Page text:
The world's first wiki where authorship really matters (Nature Genetics, 2008). Due credit and reputation for authors. Imagine a global collaborative knowledge base for original thoughts. Search thousands of articles and collaborate with scientists around the globe.

wikigene or wiki gene protein drug chemical gene disease author authorship tracking collaborative publishing evolutionary knowledge reputation system wiki2.0 global collaboration genes proteins drugs chemicals diseases compound
Hoffmann, R. A wiki for the life sciences where authorship matters. Nature Genetics (2008)
 
 
 

The effects of triethyltin bromide on red cell and brain cyclic AMP-dependent protein kinases.

Triethyltin bromide activates the cyclic AMP-dependent protein kinases of human red cell membranes and of bovine brain. Additions of 25-500 microM triethyltin to red cell ghosts resulted in enhanced phosphorylation of ghost proteins. When added to partially purified cyclic AMP-dependent protein kinases from red cell ghosts or bovine brain, stimulation of the phosphorylation of calf thymus histone was observed. The enhancement of kinase activity was due to release of catalytic subunits from the intact protein kinase. Brief exposure of the partially purified enzymes to triethyltin, followed by DE52 chromatography, resulted in elution profiles for regulatory and catalytic subunits that were similar to the profile resulting after cyclic AMP activation. Triethyltin interacts with both regulatory and catalytic subunits. When it was added to the partially purified cyclic AMP-dependent protein kinases from human red cell ghosts or bovine brain, noncompetitive inhibition of cyclic AMP binding to the regulatory subunit of the enzyme was observed. It interacted with the catalytic subunit to produce slow inhibition of catalytic activity. The inhibition was non-competitive with respect to both histone and ATP. When intact red cells were subjected to brief exposure with triethyltin, enhanced phosphorylation of certain membrane proteins occurred, suggesting that the activation of the cyclic AMP protein kinases by triethyltin may be physiologically significant.[1]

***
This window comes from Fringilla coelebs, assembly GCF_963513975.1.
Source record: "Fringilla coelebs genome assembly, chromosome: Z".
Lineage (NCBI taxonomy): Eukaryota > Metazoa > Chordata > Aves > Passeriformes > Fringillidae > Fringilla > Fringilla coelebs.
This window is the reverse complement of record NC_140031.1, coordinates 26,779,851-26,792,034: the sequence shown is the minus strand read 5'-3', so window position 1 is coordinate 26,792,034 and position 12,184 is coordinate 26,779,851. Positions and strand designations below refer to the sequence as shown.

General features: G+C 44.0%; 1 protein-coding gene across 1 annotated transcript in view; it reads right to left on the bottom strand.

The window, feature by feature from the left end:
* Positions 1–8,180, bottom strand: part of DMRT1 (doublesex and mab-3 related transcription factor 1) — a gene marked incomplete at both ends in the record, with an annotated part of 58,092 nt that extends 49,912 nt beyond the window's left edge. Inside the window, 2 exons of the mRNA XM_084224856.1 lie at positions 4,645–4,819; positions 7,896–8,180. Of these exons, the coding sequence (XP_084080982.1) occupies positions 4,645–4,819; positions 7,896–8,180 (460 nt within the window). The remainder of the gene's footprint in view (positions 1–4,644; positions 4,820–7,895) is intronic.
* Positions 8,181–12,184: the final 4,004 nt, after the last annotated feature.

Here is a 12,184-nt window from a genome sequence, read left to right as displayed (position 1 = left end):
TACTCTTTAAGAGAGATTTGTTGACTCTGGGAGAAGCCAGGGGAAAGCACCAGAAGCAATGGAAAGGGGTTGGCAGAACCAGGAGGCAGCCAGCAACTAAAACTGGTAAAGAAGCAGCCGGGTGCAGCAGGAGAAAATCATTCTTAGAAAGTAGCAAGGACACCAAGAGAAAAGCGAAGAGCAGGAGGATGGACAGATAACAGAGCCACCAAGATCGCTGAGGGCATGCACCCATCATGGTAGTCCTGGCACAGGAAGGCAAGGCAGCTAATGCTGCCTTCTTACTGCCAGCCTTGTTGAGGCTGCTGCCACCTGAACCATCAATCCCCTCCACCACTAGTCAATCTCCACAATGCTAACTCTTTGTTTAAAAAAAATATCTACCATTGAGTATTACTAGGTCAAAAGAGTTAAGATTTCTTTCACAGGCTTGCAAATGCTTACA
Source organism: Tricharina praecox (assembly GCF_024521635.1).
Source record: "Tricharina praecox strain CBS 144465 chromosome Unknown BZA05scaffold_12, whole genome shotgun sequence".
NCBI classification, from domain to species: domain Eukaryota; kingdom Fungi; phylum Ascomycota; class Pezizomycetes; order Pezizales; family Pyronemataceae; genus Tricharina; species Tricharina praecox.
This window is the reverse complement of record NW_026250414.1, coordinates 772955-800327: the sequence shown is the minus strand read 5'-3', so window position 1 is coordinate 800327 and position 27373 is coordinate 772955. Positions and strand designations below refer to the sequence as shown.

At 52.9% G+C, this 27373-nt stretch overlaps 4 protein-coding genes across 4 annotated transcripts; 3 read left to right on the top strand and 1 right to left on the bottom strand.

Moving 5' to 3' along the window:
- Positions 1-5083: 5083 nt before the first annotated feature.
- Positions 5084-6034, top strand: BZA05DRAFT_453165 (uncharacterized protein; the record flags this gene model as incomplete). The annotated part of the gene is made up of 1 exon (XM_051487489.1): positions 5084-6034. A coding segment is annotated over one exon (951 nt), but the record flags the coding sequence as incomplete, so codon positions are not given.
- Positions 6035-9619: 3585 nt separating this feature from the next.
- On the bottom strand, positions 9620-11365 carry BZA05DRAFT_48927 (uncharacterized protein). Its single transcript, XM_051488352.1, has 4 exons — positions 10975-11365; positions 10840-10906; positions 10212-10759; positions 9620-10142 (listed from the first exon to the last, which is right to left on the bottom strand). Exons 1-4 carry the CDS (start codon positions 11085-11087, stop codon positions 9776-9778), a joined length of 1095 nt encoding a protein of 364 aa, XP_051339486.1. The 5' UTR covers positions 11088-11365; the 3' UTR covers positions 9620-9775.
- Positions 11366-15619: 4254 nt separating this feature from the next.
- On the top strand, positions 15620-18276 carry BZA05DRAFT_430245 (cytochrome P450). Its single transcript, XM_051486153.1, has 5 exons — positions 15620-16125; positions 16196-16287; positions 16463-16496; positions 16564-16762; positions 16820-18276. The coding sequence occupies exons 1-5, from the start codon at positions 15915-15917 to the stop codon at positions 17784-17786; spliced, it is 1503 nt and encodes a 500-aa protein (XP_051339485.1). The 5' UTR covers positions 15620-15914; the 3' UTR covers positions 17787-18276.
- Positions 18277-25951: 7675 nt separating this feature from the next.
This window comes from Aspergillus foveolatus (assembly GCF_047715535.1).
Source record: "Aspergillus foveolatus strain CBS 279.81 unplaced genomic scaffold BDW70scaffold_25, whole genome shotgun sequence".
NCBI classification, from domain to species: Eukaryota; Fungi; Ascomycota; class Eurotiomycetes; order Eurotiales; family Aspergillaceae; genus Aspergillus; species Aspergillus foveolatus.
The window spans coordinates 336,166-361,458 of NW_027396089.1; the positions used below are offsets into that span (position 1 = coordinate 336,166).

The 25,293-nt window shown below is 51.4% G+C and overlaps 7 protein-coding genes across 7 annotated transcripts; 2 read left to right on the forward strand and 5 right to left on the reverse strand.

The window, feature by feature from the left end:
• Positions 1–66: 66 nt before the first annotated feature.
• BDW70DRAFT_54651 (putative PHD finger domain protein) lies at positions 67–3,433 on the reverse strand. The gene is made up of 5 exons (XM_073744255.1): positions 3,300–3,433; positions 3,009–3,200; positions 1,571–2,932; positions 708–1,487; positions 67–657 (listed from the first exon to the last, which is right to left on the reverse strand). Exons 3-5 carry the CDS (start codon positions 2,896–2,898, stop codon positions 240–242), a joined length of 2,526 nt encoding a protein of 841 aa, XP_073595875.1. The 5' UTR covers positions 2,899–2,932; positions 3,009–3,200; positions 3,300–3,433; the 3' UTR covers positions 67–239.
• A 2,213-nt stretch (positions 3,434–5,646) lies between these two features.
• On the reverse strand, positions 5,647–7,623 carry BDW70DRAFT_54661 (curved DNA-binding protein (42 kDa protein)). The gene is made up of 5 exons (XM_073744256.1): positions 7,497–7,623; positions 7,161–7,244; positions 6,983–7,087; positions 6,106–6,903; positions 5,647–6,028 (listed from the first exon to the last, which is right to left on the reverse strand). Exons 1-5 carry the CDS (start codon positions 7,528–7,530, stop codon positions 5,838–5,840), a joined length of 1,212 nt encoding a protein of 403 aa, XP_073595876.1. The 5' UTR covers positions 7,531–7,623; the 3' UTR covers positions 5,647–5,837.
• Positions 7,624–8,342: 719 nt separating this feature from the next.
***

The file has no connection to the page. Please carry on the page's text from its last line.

References

 
WikiGenes - Universities